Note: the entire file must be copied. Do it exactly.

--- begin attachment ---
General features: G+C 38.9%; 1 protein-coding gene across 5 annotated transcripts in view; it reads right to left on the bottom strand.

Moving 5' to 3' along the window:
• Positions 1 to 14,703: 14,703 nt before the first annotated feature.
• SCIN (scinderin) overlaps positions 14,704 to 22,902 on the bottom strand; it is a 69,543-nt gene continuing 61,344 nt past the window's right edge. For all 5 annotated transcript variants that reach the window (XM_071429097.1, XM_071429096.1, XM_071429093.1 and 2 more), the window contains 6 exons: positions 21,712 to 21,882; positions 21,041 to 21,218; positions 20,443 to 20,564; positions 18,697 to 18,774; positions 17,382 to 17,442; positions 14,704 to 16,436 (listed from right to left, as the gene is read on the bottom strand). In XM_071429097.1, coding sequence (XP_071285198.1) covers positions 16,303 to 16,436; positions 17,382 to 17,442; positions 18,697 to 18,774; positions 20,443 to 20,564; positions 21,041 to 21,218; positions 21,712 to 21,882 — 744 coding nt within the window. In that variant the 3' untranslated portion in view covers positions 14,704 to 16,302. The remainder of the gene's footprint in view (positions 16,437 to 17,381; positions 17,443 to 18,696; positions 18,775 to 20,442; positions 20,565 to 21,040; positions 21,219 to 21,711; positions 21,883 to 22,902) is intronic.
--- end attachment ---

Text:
General features: G+C 38.9%; 1 protein-coding gene across 5 annotated transcripts in view; it reads right to left on the bottom strand.

Moving 5' to 3' along the window:
• Positions 1 to 14,703: 14,703 nt before the first annotated feature.
• SCIN (scinderin) overlaps positions 14,704 to 22,902 on the bottom strand; it is a 69,543-nt gene continuing 61,344 nt past the window's right edge. For all 5 annotated transcript variants that reach the window (XM_071429097.1, XM_071429096.1, XM_071429093.1 and 2 more), the window contains 6 exons: positions 21,712 to 21,882; positions 21,041 to 21,218; positions 20,443 to 20,564; positions 18,697 to 18,774; positions 17,382 to 17,442; positions 14,704 to 16,436 (listed from right to left, as the gene is read on the bottom strand). In XM_071429097.1, coding sequence (XP_071285198.1) covers positions 16,303 to 16,436; positions 17,382 to 17,442; positions 18,697 to 18,774; positions 20,443 to 20,564; positions 21,041 to 21,218; positions 21,712 to 21,882 — 744 coding nt within the window. In that variant the 3' untranslated portion in view covers positions 14,704 to 16,302. The remainder of the gene's footprint in view (positions 16,437 to 17,381; positions 17,443 to 18,696; positions 18,775 to 20,442; positions 20,565 to 21,040; positions 21,219 to 21,711; positions 21,883 to 22,902) is intronic.